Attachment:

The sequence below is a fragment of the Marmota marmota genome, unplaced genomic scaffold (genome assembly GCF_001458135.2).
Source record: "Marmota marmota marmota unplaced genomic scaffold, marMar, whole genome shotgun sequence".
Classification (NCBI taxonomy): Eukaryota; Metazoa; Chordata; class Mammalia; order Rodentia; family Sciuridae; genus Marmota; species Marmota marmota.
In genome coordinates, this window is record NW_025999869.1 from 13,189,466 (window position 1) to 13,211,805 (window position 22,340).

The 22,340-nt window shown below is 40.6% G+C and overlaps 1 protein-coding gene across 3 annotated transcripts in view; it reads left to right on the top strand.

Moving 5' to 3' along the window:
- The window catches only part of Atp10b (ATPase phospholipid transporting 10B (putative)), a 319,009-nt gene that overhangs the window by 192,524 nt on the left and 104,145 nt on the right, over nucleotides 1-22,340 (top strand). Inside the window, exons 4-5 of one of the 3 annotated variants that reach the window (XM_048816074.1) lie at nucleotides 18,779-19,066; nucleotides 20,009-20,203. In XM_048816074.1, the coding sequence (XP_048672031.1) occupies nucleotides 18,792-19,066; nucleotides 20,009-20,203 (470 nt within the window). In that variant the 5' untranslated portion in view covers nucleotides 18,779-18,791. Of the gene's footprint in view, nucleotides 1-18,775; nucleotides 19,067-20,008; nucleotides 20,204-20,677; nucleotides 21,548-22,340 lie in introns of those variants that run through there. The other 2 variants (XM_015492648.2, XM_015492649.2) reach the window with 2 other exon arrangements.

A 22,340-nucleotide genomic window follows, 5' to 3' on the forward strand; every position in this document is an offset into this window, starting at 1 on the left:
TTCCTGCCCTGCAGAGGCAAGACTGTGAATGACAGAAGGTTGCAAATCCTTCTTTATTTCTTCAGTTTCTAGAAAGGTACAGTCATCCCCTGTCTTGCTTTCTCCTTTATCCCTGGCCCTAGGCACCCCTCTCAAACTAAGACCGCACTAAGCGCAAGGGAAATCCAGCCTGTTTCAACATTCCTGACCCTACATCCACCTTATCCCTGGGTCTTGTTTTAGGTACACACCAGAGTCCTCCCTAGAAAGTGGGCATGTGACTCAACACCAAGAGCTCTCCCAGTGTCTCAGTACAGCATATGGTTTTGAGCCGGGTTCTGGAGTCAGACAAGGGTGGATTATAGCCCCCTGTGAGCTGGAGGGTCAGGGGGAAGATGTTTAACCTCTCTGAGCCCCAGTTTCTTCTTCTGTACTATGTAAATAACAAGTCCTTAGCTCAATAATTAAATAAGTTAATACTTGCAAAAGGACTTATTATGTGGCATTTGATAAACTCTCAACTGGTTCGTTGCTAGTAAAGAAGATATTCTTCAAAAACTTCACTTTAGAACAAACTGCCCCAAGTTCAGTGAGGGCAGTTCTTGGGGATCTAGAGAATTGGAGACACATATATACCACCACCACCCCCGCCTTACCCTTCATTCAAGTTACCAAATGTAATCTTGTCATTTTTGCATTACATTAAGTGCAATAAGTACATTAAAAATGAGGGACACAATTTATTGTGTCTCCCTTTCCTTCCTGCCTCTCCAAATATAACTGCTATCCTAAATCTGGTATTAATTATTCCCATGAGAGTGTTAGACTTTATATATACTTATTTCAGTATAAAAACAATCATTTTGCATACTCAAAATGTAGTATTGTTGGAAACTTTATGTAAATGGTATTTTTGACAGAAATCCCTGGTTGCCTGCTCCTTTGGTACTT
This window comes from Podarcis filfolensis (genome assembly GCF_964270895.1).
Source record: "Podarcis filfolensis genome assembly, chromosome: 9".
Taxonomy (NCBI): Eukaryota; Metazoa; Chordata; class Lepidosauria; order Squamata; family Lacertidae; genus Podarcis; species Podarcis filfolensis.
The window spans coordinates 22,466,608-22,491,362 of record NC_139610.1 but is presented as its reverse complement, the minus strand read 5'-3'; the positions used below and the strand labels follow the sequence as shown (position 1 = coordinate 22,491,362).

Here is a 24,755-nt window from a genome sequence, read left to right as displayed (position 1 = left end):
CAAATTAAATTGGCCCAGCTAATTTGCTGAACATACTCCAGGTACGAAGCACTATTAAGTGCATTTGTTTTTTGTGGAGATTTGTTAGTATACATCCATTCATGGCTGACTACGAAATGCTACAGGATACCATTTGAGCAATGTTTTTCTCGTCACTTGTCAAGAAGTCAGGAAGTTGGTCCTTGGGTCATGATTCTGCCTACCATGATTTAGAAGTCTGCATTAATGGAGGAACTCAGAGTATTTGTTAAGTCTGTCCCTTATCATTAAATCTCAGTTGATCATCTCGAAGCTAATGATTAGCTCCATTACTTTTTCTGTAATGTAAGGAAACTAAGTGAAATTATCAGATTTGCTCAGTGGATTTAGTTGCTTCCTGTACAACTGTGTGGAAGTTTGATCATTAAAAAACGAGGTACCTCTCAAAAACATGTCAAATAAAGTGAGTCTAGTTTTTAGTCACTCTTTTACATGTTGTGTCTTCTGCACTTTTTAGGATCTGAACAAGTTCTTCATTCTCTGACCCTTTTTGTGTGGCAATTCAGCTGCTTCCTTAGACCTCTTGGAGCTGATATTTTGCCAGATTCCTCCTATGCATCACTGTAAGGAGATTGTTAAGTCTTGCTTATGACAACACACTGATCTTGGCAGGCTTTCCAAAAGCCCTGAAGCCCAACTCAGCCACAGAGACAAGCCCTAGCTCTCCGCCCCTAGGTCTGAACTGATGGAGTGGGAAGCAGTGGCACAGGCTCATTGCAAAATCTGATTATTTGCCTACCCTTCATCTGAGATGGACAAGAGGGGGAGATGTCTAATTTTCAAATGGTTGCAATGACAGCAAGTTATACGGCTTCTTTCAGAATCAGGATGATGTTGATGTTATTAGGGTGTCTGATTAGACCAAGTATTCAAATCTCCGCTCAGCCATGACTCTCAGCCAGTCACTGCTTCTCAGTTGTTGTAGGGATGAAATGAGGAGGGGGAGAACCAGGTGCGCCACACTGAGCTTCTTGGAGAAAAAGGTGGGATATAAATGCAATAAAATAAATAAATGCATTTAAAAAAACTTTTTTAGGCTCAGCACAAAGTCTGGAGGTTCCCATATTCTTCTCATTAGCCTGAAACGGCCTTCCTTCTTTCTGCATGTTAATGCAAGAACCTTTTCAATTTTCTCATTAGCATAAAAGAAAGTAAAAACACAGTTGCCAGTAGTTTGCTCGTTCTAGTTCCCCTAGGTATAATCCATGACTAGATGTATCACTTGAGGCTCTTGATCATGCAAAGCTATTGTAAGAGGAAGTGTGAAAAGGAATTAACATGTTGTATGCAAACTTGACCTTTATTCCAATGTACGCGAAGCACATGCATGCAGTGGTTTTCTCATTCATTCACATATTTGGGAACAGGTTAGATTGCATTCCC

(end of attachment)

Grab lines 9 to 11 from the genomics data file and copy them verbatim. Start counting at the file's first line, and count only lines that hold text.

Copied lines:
TTCCTGCCCTGCAGAGGCAAGACTGTGAATGACAGAAGGTTGCAAATCCTTCTTTATTTCTTCAGTTTCTAGAAAGGTACAGTCATCCCCTGTCTTGCTTTCTCCTTTATCCCTGGCCCTAGGCACCCCTCTCAAACTAAGACCGCACTAAGCGCAAGGGAAATCCAGCCTGTTTCAACATTCCTGACCCTACATCCACCTTATCCCTGGGTCTTGTTTTAGGTACACACCAGAGTCCTCCCTAGAAAGTGGGCATGTGACTCAACACCAAGAGCTCTCCCAGTGTCTCAGTACAGCATATGGTTTTGAGCCGGGTTCTGGAGTCAGACAAGGGTGGATTATAGCCCCCTGTGAGCTGGAGGGTCAGGGGGAAGATGTTTAACCTCTCTGAGCCCCAGTTTCTTCTTCTGTACTATGTAAATAACAAGTCCTTAGCTCAATAATTAAATAAGTTAATACTTGCAAAAGGACTTATTATGTGGCATTTGATAAACTCTCAACTGGTTCGTTGCTAGTAAAGAAGATATTCTTCAAAAACTTCACTTTAGAACAAACTGCCCCAAGTTCAGTGAGGGCAGTTCTTGGGGATCTAGAGAATTGGAGACACATATATACCACCACCACCCCCGCCTTACCCTTCATTCAAGTTACCAAATGTAATCTTGTCATTTTTGCATTACATTAAGTGCAATAAGTACATTAAAAATGAGGGACACAATTTATTGTGTCTCCCTTTCCTTCCTGCCTCTCCAAATATAACTGCTATCCTAAATCTGGTATTAATTATTCCCATGAGAGTGTTAGACTTTATATATACTTATTTCAGTATAAAAACAATCATTTTGCATACTCAAAATGTAGTATTGTTGGAAACTTTATGTAAATGGTATTTTTGACAGAAATCCCTGGTTGCCTGCTCCTTTGGTACTT
This window comes from Podarcis filfolensis (genome assembly GCF_964270895.1).
Source record: "Podarcis filfolensis genome assembly, chromosome: 9".